Across every area of any business, when it comes to handling sensitive information such as consumer data, payment security is paramount. The restaurant and hospitality industry (including QSR businesses) is certainly no exception. Between growing concerns over security and changing legislation around compliance (such as the General Data Protection Regulation (GDPR) related to data protection in the EU), many restaurants and fast-food establishments now rely on tokenisation to keep sensitive information secure by turning private material – such as payment details – into virtual tokens.
By Dusty Miller, Head of Direct Sales at Worldline
The tokenisation phenomenon is part of a relatively recent, yet seismic, industry shift towards cloud computing. Businesses are increasingly enjoying the convenience of gaining speedy and easy access to consumer files, irrespective of where they might be. Cloud-based systems are also much more cost effective in terms of labor, operational and maintenance expenses. But, as the world shifts further towards total digitisation, the challenges around mitigating fraud and protecting payment data have increased. That is where tokenisation comes in, by replacing consumer information with secure tokens that protect it from being hacked. At a basic level, this means that if someone were to fraudulently gain access to a token, it would have no intrinsic value and, essentially, would be meaningless in the wrong hands.
Tokenisation – a layman’s guide
Simply put, tokenisation is a measure that is designed to protect all the data related to sensitive payment credentials. These details might include:
- Credit card numbers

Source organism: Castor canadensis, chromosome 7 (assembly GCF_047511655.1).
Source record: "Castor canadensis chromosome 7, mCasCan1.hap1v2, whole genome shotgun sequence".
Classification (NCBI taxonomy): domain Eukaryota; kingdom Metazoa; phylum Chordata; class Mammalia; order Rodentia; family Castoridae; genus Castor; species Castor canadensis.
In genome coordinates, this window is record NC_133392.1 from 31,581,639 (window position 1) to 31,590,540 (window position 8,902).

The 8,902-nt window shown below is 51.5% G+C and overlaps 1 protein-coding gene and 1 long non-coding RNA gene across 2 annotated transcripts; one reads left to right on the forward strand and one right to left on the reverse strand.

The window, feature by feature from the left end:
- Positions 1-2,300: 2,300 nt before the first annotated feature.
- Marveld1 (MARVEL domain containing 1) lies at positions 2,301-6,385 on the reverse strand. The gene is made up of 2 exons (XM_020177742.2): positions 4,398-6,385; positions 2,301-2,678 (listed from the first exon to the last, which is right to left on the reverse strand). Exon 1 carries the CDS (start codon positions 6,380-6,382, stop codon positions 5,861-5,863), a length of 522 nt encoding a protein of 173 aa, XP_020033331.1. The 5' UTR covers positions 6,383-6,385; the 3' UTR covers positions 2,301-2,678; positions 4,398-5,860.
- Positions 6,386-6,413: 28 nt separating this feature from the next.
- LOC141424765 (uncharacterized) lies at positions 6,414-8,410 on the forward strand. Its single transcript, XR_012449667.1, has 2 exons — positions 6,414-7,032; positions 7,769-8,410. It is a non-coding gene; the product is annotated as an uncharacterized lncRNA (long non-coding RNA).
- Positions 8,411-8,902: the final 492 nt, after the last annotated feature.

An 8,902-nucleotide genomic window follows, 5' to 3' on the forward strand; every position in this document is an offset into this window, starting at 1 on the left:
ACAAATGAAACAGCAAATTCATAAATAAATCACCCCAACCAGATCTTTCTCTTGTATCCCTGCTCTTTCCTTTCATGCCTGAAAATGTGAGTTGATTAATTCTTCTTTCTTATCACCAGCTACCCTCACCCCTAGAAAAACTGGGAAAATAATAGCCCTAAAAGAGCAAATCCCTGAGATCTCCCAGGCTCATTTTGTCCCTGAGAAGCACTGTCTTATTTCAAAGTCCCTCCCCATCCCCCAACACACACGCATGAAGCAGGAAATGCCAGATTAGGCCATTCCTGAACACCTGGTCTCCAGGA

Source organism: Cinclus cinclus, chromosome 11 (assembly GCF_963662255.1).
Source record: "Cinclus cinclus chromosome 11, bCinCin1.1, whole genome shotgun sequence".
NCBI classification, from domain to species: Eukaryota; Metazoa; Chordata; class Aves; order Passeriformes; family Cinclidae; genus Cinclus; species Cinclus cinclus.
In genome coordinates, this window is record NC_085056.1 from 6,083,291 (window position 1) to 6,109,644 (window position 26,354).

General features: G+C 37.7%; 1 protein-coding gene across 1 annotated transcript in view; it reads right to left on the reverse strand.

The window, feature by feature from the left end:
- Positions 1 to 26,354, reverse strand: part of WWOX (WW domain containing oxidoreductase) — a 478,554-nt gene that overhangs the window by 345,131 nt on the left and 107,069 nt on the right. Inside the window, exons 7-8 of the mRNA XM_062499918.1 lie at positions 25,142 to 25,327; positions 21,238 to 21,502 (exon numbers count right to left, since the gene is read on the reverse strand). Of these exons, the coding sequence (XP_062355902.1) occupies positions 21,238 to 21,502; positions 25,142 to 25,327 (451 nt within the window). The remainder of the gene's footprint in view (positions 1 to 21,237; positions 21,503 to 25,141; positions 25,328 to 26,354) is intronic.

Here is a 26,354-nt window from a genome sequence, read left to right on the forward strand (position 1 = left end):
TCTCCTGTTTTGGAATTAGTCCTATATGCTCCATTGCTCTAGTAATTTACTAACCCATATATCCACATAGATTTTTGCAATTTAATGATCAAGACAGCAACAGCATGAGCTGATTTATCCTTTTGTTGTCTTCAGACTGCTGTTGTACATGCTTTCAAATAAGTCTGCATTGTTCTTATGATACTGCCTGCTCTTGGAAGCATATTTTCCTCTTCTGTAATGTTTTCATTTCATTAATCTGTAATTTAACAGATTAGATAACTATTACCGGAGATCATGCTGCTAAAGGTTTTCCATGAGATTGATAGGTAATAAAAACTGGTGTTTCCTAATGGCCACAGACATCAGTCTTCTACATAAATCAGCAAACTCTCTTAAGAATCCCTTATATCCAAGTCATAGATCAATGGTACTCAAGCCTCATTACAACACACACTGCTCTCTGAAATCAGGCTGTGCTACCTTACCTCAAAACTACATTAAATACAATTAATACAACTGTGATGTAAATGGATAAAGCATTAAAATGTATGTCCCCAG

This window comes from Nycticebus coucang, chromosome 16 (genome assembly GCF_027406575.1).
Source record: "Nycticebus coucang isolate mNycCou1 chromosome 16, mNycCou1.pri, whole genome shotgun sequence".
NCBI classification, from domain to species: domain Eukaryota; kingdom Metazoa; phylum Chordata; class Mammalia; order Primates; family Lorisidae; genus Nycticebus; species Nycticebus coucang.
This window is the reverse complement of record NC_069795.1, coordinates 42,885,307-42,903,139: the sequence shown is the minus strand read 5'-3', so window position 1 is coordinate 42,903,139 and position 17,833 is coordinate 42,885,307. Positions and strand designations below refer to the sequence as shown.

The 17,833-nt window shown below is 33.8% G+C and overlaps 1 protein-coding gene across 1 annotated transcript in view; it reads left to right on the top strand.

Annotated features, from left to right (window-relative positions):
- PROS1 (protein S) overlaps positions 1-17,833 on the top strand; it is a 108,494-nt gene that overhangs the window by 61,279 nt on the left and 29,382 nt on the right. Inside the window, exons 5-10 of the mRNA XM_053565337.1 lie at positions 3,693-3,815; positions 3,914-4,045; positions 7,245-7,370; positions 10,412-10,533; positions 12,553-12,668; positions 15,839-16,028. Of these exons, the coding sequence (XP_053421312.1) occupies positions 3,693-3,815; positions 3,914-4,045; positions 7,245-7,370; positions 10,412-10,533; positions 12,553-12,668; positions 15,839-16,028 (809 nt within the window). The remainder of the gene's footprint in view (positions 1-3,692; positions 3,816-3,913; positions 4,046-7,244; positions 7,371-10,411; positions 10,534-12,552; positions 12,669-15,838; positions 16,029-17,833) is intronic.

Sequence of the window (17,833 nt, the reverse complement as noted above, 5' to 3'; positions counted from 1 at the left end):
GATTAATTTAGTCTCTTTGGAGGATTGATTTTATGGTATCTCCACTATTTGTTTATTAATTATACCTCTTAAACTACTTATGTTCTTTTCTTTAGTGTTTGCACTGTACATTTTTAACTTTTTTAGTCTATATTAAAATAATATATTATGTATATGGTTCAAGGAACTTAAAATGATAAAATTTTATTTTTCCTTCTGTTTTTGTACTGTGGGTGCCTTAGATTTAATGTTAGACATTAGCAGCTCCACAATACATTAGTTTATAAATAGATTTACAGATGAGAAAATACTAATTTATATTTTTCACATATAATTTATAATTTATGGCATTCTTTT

- Cardholder names
- Expiration dates
- CVV codes
- Bank account numbers
Tokenisation achieves this by substituting payment data with non-specific IDs known as “tokens.” Each token is then randomly generated when a consumer supplies their payment information at the point of sale. Thus, tokenisation is an example of blockchain technology. By design, there is no link between the user’s payment details and the resulting tokens.
For example, a credit card number could be converted into a much shorter yet still totally random tokenised value. In other words, the consumer’s sensitive financial information is unreadable by anyone else, including the merchant. Tokenisation also allows the merchant to securely store payment details, for internal tracking and reporting purposes.
While payment details are often thought of as the Holy Grail for fraudsters, other data is becoming increasingly attractive to criminals for other purposes, such as ID theft. Furthermore, tokenisation can counteract these additional risks because it can be used to anonymise and protect any type of personal information such as names and ID numbers.
Not here just for the consumer – merchants and the wider QSR industry benefit too
Fundamentally, tokenisation is a fraud prevention and management tool. But it has multiple other benefits. In a world where efficiency is king, tokenisation also acts as a way of tailoring consumer actions and preserving convenience as part of the omnichannel experience, by removing the burden of repeatedly verifying one’s identity and entering credentials, each time.